It is unclear to me if Mr. Mazaheri has an adequate understanding of the normal police function within western societies. The police are there to maintain order and protect life and property. Yes, it does not always work that way in a riot/protest for a variety of reasons, some of which, are the police’s fault, but not all. Things that go wrong during incidents that can be attributed to the police are due to one or more of the following reasons: 1) The officer should have never been hired in the first place due to a lack of fitness for the position; 2) The officer was not properly trained; 3) The officer did not have the proper equipment; 4) The department in which the officer works was poorly led at the command and/or field level, which includes the lack of proper procedures and policies; 5) The officer failed to follow correct orders, procedures, and policies; 6) The officer made errors in judgment due to stressful circumstances; 7) The officer had a bad attitude; 8) The officer performed a corrupt act; and 9) The officer was in a no-win situation, i.e. there is only the least bad choice. Please keep in mind that officers are required to make split-second decisions in volatile situations and the critics of the police get to make judgments of those decisions in hindsight with no stress from a third-person perspective, often in the comfort of their homes or offices.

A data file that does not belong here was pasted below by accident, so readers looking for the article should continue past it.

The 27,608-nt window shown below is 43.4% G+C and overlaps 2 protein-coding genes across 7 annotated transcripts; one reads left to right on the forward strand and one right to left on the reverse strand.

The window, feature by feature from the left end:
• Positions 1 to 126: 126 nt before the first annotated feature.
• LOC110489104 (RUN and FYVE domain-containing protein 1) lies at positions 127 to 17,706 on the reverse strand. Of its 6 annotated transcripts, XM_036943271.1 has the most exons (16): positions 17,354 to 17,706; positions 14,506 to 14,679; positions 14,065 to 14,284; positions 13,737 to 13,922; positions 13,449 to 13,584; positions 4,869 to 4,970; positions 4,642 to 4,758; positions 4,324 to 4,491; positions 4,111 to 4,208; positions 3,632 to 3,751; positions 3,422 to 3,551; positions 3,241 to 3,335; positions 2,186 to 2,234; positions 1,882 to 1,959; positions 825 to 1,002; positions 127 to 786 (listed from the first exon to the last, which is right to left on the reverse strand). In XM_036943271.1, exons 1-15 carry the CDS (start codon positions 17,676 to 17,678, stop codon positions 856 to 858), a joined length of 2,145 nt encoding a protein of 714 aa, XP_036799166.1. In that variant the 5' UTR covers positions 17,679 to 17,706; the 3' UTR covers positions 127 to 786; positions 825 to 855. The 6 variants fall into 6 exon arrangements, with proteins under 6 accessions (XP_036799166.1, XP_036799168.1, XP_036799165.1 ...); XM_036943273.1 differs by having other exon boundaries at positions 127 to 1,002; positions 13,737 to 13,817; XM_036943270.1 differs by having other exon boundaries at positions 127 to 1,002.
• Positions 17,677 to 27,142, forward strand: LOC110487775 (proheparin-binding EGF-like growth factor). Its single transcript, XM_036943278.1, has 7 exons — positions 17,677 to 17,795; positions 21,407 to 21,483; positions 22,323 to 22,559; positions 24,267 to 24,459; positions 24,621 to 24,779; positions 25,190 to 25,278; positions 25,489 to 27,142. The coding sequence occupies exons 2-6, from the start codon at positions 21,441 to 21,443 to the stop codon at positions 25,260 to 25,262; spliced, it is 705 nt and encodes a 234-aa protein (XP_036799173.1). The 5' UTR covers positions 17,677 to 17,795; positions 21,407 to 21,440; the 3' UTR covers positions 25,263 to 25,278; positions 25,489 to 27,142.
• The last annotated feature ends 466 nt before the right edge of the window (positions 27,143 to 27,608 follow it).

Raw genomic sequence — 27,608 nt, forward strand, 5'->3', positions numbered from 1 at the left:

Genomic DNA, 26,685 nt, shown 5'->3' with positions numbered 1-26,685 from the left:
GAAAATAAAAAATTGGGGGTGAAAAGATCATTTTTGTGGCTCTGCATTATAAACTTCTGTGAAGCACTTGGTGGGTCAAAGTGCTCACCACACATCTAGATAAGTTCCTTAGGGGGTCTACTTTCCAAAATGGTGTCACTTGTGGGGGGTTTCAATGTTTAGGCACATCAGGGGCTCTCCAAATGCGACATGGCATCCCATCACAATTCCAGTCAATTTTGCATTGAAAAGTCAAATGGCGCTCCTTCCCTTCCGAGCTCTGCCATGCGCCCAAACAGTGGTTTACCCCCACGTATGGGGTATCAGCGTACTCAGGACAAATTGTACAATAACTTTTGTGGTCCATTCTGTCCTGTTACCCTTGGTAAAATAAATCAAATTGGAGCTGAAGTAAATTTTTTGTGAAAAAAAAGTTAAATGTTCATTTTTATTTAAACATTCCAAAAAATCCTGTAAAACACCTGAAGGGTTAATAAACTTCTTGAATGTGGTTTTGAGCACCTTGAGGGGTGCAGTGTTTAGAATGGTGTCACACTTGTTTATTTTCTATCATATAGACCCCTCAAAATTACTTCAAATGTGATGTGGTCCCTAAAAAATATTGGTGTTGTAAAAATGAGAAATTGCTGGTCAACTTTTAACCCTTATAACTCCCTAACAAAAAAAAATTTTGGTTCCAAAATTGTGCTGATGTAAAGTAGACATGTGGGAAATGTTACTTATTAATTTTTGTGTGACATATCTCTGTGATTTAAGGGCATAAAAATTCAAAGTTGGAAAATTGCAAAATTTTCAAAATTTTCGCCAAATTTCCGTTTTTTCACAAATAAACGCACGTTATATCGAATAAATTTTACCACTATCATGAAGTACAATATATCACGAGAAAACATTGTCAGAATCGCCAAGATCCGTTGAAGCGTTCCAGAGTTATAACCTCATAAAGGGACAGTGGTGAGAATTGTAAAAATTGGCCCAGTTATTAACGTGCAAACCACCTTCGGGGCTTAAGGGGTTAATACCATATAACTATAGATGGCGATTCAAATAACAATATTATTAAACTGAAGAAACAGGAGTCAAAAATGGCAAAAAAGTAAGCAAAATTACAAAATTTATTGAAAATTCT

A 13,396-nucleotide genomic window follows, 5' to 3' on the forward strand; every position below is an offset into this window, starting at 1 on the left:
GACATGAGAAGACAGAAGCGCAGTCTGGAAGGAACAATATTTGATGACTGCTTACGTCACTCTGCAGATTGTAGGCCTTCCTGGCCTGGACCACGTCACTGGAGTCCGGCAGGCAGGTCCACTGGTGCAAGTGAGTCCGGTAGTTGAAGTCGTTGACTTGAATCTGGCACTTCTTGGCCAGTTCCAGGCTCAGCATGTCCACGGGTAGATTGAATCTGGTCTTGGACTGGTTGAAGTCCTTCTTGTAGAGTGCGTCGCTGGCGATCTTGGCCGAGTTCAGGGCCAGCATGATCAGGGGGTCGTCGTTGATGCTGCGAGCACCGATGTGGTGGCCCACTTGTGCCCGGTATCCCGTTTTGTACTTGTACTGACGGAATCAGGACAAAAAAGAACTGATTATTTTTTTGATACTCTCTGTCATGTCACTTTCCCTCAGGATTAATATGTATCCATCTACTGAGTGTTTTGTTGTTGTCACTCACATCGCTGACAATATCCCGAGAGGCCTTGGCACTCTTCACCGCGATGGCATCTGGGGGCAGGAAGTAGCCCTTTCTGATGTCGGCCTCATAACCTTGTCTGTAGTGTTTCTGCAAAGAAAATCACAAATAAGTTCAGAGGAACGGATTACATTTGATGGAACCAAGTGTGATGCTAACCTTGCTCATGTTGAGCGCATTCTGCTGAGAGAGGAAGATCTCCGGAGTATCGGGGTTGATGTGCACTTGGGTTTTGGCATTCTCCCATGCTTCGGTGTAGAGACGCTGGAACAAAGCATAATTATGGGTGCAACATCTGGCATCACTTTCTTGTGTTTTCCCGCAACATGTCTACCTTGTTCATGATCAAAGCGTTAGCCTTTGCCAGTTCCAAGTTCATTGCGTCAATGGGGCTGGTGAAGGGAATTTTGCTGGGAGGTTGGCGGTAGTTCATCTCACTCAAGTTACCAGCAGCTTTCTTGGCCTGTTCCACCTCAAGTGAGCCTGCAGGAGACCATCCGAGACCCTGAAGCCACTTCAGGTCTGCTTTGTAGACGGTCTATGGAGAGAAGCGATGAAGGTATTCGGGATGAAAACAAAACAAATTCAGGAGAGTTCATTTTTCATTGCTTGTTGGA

On the other hand, only the most naive among us believe that all the protesters in France (or any protest for that matter) are there for the right reasons and always conduct themselves properly. How many criminally minded people are in the crowds looking for opportunities to vandalize, steal, and maim, which includes other protesters? How many provoke and attack the police? Criminals, especially the psychopathic ones, love chaos and indeed, like to foment it.
Blaming the police for following the orders of corrupt politicians that are more worried about protecting oligarchs (or some Pan -European/United States of Europe dream in the case of Macron) than the country is not the fault of the police. The police function within many western societies has been perverted by corruption. The police in western society are subservient to civilian control, i.e. politicians. If the system is so corrupt that it only produces corrupt civilian leaders, what are the police to do? Are they to do a coup and thereby upend one of the very bases of western society and turn the country into a de jure police state? Does Mr. Mazaheri not see that most, if not all, western governments are under the heavy influence, if not outright control, of the oligarchy/plutocracy within and without these various countries and that the resulting corruption is wrecking the various institutions of western societies? How many countries in the west can say that a majority of the populace is satisfied with the government’s performance or is responsive to their needs?